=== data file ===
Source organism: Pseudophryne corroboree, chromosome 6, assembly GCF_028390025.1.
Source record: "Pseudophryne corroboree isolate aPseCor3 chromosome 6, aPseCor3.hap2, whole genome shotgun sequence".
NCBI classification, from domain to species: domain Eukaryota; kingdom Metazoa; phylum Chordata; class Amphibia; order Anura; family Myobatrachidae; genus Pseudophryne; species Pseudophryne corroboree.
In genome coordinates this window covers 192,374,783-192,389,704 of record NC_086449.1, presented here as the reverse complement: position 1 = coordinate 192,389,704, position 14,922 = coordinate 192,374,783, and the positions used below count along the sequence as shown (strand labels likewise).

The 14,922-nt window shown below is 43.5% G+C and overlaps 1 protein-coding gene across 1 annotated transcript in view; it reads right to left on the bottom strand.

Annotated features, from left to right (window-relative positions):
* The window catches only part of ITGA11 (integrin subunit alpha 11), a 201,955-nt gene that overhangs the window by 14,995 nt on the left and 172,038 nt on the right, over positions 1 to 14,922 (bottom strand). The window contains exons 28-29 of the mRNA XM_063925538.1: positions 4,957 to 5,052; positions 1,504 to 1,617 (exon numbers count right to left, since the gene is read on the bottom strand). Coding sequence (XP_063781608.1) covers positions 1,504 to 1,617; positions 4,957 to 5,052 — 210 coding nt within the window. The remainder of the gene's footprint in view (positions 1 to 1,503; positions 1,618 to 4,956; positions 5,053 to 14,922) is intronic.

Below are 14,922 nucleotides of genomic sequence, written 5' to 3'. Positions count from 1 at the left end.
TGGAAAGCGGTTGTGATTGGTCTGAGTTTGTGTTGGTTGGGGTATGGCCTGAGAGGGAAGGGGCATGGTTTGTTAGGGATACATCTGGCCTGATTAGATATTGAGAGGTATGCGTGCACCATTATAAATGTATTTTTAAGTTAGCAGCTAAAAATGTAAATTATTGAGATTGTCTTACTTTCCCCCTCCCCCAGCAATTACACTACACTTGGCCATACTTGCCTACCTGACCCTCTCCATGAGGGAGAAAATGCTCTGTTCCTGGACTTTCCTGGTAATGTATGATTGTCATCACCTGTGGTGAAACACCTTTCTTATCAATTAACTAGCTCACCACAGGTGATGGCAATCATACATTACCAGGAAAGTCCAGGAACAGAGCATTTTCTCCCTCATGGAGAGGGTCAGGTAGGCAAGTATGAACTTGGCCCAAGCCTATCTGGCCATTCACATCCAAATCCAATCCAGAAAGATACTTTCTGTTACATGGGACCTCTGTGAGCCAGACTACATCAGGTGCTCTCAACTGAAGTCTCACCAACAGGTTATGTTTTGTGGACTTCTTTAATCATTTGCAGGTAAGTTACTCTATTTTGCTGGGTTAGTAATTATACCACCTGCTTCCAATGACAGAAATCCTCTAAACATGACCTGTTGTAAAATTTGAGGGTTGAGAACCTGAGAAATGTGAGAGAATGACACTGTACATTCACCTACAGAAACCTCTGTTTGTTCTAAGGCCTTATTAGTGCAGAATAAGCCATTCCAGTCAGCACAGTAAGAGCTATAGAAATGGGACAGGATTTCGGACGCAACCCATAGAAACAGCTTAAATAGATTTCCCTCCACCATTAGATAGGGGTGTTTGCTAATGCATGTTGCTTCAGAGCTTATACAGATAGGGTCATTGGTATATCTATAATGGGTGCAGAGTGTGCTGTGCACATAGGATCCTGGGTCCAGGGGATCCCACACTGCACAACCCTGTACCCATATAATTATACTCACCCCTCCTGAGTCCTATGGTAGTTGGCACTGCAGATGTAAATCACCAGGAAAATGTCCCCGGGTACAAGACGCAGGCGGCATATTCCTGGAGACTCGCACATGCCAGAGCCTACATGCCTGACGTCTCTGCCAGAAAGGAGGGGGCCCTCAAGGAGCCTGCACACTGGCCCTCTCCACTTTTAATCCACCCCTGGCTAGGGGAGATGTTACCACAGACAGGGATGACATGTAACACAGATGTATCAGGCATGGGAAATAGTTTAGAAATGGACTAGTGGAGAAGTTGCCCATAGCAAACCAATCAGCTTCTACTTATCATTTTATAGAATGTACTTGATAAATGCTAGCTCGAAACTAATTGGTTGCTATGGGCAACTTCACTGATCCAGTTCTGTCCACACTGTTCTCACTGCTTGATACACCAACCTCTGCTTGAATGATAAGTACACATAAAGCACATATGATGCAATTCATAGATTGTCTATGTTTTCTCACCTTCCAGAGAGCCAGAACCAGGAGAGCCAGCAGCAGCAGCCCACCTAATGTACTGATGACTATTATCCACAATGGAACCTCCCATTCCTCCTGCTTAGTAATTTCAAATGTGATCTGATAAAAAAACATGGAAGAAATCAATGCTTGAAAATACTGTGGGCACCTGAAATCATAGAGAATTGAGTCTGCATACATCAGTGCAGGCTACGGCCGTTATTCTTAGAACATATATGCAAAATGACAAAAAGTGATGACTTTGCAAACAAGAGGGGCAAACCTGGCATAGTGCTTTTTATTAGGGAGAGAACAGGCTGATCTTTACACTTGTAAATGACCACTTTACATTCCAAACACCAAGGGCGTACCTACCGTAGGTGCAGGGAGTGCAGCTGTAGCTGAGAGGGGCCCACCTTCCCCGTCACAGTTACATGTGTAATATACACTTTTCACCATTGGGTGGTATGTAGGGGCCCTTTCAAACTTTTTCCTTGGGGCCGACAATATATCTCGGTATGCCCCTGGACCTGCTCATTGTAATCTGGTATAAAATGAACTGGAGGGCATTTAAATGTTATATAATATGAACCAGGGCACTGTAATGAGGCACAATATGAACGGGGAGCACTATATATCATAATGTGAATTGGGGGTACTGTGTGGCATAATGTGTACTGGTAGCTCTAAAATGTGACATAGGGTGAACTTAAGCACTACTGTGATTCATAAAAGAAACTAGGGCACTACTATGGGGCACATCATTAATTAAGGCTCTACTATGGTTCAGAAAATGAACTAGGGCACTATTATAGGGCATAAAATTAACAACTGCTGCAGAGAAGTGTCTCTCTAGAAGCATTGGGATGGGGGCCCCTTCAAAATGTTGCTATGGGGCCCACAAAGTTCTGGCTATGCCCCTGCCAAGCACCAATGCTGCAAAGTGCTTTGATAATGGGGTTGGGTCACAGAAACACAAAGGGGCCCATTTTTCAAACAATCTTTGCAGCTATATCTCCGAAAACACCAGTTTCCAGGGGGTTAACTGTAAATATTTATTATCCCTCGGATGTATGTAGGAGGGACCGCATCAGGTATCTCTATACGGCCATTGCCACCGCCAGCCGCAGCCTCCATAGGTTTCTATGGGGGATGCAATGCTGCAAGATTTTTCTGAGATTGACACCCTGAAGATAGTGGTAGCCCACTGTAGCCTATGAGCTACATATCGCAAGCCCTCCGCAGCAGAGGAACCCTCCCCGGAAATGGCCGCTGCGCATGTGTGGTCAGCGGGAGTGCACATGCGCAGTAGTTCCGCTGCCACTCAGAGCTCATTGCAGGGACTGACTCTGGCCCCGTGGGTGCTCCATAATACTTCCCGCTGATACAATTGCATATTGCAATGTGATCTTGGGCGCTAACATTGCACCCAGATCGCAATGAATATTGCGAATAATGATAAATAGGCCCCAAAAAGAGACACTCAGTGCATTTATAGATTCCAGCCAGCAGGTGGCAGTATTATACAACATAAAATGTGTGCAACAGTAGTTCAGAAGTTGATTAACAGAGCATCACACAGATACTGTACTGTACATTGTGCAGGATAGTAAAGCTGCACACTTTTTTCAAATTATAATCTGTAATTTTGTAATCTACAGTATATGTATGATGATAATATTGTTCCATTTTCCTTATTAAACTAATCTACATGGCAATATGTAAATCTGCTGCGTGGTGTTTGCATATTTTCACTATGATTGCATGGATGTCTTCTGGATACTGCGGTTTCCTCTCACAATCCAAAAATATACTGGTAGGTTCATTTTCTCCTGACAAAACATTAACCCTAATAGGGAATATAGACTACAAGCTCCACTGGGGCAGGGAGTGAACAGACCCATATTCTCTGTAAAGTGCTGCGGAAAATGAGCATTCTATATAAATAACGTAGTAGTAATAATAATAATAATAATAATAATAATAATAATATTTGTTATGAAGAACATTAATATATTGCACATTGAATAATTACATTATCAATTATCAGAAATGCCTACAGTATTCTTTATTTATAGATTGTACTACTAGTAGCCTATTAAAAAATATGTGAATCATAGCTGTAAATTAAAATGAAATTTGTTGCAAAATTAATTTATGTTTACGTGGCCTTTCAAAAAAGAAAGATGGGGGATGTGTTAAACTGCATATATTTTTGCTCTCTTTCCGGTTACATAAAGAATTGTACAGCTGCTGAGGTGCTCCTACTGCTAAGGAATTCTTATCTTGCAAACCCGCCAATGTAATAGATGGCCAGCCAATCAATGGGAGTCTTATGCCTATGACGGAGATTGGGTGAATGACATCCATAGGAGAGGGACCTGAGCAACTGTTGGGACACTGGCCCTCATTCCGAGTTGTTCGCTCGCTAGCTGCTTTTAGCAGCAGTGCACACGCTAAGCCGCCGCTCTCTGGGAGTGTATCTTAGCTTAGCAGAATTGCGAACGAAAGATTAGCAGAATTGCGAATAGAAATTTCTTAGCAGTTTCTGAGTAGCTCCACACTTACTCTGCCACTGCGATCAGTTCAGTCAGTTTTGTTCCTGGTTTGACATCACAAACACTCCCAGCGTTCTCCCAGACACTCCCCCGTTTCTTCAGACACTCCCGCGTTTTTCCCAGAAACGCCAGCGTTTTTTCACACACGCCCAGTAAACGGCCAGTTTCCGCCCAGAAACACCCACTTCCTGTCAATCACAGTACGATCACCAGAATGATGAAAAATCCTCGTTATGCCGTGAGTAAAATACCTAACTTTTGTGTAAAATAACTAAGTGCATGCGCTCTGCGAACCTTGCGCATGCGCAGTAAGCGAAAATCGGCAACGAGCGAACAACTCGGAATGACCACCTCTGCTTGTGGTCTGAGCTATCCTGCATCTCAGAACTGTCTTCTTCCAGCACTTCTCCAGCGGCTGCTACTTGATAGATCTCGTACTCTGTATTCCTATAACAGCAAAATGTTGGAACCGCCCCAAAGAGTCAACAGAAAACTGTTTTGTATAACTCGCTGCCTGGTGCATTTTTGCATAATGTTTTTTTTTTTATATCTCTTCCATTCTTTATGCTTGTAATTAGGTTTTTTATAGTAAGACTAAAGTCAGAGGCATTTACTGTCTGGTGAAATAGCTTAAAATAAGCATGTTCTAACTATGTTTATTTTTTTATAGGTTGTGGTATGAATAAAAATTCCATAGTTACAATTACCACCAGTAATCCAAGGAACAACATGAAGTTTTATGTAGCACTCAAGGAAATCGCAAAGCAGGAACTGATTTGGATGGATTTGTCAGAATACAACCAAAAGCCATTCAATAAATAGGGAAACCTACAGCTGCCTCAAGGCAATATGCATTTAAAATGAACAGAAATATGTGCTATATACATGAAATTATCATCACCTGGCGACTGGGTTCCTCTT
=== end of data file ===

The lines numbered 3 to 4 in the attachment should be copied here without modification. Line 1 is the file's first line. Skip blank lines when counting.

NCBI classification, from domain to species: domain Eukaryota; kingdom Metazoa; phylum Chordata; class Amphibia; order Anura; family Myobatrachidae; genus Pseudophryne; species Pseudophryne corroboree.
In genome coordinates this window covers 192,374,783-192,389,704 of record NC_086449.1, presented here as the reverse complement: position 1 = coordinate 192,389,704, position 14,922 = coordinate 192,374,783, and the positions used below count along the sequence as shown (strand labels likewise).